Bug #77135 Update on varchar and text columns produce incorrect results
Submitted: 22 May 2015 16:48 Modified: 19 Jul 2015 21:19
Reporter: Chris Sims Email Updates:
Status: Closed Impact on me:
None 
Category:MySQL Server: Data Types Severity:S3 (Non-critical)
Version:5.6.21-70.1 OS:Linux
Assigned to: CPU Architecture:Any

[22 May 2015 16:48] Chris Sims
Description:
Updating varchar and text fields in the same update statement can produce incorrect results.

Specifically, if you set the text field to the varchar field, then change the varchar field, the text field's end results will have the initial characters replaced with what is set in the varchar field.

The expected results from the steps should be:
+--------+-------------+
| a      | b           |
+--------+-------------+
| inject | start trail |
+--------+-------------+
and it would be if both fields are varchar. Instead the results are:
+--------+-------------+
| a      | b           |
+--------+-------------+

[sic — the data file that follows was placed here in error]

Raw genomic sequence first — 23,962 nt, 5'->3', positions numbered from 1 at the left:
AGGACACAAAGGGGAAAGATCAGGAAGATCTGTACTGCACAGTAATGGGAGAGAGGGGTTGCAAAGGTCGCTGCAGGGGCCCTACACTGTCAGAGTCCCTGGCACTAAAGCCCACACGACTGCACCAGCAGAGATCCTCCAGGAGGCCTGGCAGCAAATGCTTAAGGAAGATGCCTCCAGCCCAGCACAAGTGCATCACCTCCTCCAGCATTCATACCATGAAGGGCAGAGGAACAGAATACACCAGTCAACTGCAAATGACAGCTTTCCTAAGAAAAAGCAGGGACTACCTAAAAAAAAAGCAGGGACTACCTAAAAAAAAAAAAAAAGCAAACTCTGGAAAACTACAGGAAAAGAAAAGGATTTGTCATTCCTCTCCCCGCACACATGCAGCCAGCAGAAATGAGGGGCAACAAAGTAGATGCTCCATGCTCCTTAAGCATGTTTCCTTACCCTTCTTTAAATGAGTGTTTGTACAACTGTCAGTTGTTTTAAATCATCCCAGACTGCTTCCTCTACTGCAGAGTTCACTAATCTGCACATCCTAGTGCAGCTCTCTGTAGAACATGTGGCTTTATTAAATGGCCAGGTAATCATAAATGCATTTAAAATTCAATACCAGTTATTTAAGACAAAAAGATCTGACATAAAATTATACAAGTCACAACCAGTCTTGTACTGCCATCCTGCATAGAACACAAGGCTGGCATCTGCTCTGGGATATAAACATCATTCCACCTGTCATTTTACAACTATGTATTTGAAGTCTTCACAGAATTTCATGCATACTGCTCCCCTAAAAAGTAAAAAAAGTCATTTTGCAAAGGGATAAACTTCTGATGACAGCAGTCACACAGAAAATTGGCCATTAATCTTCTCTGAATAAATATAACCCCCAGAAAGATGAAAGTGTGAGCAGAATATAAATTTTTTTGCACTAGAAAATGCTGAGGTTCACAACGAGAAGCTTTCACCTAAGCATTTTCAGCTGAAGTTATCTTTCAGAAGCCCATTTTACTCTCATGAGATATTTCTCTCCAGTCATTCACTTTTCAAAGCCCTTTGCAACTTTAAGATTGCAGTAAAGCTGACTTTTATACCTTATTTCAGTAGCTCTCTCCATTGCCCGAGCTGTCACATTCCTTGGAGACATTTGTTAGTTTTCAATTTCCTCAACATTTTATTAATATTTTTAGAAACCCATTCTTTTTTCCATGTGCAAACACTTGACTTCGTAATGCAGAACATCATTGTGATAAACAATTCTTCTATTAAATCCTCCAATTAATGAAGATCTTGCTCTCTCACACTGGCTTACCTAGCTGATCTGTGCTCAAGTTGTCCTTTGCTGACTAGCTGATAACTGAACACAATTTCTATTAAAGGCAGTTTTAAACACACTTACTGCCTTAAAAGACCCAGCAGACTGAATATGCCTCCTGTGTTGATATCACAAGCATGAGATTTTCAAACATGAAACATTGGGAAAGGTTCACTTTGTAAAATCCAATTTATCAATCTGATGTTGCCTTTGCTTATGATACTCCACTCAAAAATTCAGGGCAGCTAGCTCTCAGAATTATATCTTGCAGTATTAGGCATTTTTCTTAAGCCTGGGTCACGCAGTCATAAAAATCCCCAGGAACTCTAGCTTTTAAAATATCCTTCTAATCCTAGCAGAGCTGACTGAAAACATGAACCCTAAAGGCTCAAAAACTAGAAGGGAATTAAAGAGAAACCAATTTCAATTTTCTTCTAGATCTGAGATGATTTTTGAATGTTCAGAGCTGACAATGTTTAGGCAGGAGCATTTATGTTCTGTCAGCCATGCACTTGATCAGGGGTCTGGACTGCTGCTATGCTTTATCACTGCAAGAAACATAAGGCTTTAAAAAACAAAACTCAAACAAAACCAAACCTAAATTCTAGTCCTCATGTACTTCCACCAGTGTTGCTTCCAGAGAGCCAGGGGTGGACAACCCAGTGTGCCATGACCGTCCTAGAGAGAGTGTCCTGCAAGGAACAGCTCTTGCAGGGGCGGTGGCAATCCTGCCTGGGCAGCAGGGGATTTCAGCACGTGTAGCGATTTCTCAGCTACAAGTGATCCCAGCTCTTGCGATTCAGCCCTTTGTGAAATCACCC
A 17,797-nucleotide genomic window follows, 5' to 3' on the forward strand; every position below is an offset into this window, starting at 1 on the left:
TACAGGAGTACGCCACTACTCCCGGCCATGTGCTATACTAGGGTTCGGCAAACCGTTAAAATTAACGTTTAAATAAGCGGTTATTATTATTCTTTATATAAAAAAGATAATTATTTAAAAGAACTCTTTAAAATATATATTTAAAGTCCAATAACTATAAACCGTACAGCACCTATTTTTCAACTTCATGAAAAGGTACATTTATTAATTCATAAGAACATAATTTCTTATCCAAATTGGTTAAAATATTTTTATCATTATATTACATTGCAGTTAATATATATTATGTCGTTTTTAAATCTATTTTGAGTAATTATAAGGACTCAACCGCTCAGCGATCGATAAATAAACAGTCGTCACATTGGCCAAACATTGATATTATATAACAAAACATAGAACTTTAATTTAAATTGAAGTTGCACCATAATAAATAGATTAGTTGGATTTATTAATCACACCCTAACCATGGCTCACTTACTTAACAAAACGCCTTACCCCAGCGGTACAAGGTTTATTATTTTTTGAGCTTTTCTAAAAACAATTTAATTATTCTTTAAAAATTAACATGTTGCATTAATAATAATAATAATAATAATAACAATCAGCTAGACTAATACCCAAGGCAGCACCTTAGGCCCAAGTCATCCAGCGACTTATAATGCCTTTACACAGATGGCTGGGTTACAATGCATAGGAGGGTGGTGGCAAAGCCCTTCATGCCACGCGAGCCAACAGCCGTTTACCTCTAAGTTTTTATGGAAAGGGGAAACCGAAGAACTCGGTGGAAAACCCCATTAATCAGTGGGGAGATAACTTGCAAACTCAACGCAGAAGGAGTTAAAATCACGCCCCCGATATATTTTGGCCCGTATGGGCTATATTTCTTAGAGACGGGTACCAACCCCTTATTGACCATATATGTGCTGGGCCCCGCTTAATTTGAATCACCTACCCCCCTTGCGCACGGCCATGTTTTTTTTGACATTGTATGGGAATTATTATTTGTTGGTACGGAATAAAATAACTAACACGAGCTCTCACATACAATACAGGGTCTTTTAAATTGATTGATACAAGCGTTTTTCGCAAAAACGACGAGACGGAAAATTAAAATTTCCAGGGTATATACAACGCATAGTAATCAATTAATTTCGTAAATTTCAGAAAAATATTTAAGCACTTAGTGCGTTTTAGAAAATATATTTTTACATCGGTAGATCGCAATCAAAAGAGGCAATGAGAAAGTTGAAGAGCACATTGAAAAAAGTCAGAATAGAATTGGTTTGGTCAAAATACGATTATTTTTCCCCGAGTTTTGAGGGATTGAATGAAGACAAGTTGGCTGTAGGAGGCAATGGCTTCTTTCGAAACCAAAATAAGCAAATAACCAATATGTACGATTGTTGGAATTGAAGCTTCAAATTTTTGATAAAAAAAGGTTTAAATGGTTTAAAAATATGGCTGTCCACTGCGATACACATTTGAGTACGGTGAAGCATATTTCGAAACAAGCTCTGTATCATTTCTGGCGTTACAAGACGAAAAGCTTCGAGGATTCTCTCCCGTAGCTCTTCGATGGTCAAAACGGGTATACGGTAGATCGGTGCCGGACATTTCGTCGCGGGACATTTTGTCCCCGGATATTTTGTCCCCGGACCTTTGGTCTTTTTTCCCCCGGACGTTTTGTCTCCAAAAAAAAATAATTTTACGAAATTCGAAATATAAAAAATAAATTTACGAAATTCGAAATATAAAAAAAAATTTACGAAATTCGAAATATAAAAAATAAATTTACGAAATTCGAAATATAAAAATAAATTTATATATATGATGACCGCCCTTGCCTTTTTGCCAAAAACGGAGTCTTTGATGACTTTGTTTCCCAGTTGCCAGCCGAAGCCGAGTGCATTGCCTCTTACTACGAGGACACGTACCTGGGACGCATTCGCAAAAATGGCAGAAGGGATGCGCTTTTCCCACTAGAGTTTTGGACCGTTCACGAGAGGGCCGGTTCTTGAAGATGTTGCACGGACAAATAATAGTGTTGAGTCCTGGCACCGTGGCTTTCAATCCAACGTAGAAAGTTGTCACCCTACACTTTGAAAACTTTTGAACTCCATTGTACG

| inject | injecttrail |
+--------+-------------+

How to repeat:
CREATE TABLE `test_bug` (
  `a` varchar(50) DEFAULT NULL,
  `b` text
) ENGINE=InnoDB DEFAULT CHARSET=latin1;

insert into test_bug (a, b) values ('start trail', '');
update test_bug set b = a, a = 'inject';
select * from test_bug;
[25 May 2015 15:08] Sinisa Milivojevic
This is fully tested and verified.

The correct results should have been:

"inject", "start trail"
[19 Jul 2015 21:19] Paul Dubois
Noted in 5.5.46, 5.6.27, 5.7.9, 5.8.0 changelogs.

Updating VARCHAR and TEXT columns in the same UPDATE statement could
produce incorrect results. When a VARCHAR column was assigned to a
TEXT column and the VARCHAR column was then set to a different value,
the TEXT column's result contained the VARCHAR column's new value.